Personal, Reviews

The Winter People by Jennifer McMahon

Some families are big. Some families are small. Some families are normal and some families are dysfunctional. My own very small family puts the fun in dysfunctional. Would you have expected anything less? Growing up, I always wanted sisters. Naturally, when I was ten, I got a brother. We tortured each other. He stabbed me*. I tied him to a chair. He made me watch Rugrats (pure torture). I goaded him into cliff jumping. Now that we’re older, we get along quite well now (read: we’re pretty much the same). He forced me to read World War Z. I forced him to read Zone One. He strongly suggested reading Game of Thrones, for which I haven’t thanked him yet, but should. I insisted he read American Gods, for which I got a vague “yeah, I just read the part where the guy gets…swallowed”. In short, despite the fact he’s still in college, he’s one of my favorite people and I’d do anything many things for him.

The Winter People

Familial devotion is one of the primary themes in Jennifer McMahon’s The Winter People. The eerie novel tells the story of the nineteenth century Shea family, who lived in rural West Hall, Vermont in an isolated farmhouse. In present day, Ruthie, her sister, and her mother live in the same farmhouse. The two families are connected, but is the extent of that connection Sara’s lost diary or does it run deeper than that? One day, Sara’s daughter mysteriously disappears into the surrounding woods. Her body is eventually found at the bottom of the well. In the present day, Ruthie’s mother Alice disappears. Ruthie and her sister Fawn begin a panicked search for their missing mother. What they uncover along the way is disturbing, thrilling, and haunting.

The Winter People** is a novel about love, loss, and obligation. If you lost your daughter, your husband, or your sibling, what would you do for one more week with them? Nothing is quite as it seems in the idyllic winter wonderland of Vermont. The dead walk the earth, little girls and their dolls have their own secret language, and the town’s residents disappear with alarming frequency. McMahon’s atmospheric tale, reminiscent of Stephen King’s Pet Semetary, is part-zombie tale, part-family saga, and completely enthralling (though not wholly compelling). Every once in a while I need a book that is less of an experience and more entertaining – this was that book for me. It really is a great book for a cold and dreary day. 4/5.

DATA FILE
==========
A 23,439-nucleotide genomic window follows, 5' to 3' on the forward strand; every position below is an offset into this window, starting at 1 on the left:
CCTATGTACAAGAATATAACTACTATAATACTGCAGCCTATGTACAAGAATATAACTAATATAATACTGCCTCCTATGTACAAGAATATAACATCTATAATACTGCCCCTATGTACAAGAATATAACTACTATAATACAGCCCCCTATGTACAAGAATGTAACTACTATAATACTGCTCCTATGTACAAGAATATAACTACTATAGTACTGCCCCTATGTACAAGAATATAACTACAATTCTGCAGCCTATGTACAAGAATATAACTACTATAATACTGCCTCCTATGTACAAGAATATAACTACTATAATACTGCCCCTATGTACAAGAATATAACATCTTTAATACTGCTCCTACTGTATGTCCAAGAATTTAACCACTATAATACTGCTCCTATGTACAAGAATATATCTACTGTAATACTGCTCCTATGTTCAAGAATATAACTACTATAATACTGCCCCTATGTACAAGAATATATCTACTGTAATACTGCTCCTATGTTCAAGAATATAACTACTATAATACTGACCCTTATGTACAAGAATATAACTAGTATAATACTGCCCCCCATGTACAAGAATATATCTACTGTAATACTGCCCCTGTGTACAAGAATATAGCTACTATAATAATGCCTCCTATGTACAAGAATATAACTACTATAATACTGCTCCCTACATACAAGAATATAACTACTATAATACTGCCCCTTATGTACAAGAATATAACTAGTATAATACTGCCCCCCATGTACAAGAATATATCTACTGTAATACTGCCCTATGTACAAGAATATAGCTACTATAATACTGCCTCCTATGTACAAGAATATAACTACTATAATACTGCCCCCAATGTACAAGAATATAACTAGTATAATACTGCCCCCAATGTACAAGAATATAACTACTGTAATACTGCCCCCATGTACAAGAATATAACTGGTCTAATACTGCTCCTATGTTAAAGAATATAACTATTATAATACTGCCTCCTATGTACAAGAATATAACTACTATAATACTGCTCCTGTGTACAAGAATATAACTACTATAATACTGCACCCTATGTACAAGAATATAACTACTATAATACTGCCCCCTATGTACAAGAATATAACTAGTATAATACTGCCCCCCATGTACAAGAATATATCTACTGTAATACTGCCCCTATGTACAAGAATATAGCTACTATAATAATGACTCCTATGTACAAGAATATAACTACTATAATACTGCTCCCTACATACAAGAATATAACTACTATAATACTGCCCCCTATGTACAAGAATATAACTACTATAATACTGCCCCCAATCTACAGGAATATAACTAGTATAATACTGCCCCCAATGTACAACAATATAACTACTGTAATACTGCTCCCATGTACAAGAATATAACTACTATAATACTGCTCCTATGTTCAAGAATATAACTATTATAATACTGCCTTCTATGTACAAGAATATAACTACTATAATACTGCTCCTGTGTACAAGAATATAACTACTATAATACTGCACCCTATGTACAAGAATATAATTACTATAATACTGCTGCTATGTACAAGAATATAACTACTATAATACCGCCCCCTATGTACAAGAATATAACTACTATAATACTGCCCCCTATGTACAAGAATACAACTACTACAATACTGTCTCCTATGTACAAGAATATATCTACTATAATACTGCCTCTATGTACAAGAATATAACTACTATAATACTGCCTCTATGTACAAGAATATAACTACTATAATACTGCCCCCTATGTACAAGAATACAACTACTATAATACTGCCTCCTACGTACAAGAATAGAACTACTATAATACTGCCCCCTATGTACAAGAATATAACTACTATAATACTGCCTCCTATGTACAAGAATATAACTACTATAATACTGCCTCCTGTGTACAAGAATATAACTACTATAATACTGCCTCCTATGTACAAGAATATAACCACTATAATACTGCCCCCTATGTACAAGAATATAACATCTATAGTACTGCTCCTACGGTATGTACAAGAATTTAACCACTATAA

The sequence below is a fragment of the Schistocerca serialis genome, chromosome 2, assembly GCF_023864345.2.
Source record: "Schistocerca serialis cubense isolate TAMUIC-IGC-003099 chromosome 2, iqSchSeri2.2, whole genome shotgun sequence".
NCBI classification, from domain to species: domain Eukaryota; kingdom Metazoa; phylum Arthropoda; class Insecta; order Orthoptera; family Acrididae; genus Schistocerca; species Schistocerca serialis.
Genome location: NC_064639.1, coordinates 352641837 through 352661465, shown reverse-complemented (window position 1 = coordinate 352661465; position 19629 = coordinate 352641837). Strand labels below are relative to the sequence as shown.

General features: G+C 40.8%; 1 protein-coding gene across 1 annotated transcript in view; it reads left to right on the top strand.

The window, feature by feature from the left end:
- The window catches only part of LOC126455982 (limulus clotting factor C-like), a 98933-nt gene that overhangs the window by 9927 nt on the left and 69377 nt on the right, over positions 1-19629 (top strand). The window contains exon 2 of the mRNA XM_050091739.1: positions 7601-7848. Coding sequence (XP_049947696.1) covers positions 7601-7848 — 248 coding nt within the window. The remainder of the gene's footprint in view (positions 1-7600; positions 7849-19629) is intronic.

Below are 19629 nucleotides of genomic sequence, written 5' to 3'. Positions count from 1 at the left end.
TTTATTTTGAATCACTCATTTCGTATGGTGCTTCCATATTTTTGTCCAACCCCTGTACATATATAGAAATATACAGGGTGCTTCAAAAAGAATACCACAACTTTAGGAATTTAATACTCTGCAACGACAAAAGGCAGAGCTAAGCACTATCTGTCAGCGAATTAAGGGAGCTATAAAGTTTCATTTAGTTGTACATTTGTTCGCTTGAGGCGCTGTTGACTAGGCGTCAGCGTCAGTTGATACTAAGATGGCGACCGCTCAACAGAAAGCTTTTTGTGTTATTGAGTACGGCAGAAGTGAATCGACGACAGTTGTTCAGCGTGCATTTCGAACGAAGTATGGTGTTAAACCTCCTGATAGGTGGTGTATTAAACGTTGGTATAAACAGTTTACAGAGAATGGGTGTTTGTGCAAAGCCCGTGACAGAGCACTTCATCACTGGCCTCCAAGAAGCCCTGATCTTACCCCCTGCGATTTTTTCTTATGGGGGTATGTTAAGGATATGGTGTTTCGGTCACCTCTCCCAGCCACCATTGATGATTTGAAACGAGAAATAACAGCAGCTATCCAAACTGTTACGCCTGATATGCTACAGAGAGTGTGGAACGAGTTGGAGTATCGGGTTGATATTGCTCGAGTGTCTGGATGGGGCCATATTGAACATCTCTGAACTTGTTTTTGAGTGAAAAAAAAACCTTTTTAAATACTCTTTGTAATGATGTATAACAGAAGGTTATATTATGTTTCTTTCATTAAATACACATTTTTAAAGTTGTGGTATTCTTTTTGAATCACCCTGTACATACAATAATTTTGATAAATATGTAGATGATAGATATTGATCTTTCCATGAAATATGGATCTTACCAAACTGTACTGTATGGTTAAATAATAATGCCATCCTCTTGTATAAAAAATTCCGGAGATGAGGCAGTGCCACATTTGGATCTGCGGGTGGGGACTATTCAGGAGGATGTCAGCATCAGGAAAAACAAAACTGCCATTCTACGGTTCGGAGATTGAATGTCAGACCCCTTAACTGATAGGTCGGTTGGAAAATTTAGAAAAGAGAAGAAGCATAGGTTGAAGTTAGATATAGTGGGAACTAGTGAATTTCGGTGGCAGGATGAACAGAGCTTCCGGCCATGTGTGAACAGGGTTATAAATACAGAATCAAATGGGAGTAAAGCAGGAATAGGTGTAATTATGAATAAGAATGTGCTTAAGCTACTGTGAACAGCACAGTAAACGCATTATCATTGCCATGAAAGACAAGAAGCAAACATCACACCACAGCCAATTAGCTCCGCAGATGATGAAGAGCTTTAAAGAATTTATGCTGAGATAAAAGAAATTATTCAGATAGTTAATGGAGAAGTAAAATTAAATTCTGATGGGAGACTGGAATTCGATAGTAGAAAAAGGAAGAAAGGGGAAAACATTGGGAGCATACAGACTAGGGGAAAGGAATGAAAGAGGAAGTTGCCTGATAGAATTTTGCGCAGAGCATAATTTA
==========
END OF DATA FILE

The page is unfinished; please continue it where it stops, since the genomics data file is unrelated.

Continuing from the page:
Are you close with your siblings (or family in general)? Or, better yet, did you terrorize each other when you were younger?

Heart Shaped Cinnamon Buns

Ruthie woke up to the familiar and comforting sounds of her mother making breakfast downstairs. There was the smell of coffee, bacon, and cinnamon rolls.

You may need something comforting after this one. Serve with cinnamon rolls (I’m not fond of cinnamon rolls, so I haven’t tried this recipe). Heart-shaped, of course…

*I will never, ever let him live that down. I still tell that story simply to embarrass him.
**I received this book in exchange for an honest review.

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  • http://clairemca.wordpress.com Claire ‘Word by Word’

    I find these books that much harder to read since becoming a mother, it is terrifying to even imagine such a scenario, for a mother to lose a child, even for 10 minutes! :)

    Difficult to be close to family when we live half a world away and that perhaps makes the relationship with my own children that much closer, because they are the only close familial connection in proximity.

    • http://www.fourthstreetreview.com Rory

      It’s terrifying to even think about!

      I live quite far away from most of my family. It’s strange to know what’s going on in their lives via FB/Twitter/etc without actually seeing or talking to them.

  • http://consumedbyink.wordpress.com Naomi

    I have this book on hold at the library, so it is nice to hear that it’s going to be good!

    I am one of 6 kids and we are all close now, although there were a few big dramas growing up. Usually they didn’t involve me, except as either a spectator or a peacemaker. (Except for that time my sister and I tried to strangle each other over a pair of pants.)

    • http://www.fourthstreetreview.com Rory

      I liked it, I don’t think it will be a favorite, but it’s solid.

      I’m so jealous! Because my family’s so small, I always wanted to be part of a big one. I never cared for Pride and Prejudice, but being one of five daughters always sounded amazing.

  • http://mynovelopinion.wordpress.com Helen @ My Novel Opinion

    I have this book on my kindle and keep reading all of these great reviews! I know I need to push it up my reading list.

    My sister and I fought like cat and dog when we were younger (she is 3 years younger than me), we actually physically fought! As we grew older (and matured), we realized how much we are alike and how much we can be there for the other one. Now there are over 3,000 miles between us (the Atlantic Ocean) and even though we don’t talk often, we constantly text each other and know we can confide in each other. It sometimes takes both time and distance to realize what you have (or don’t have).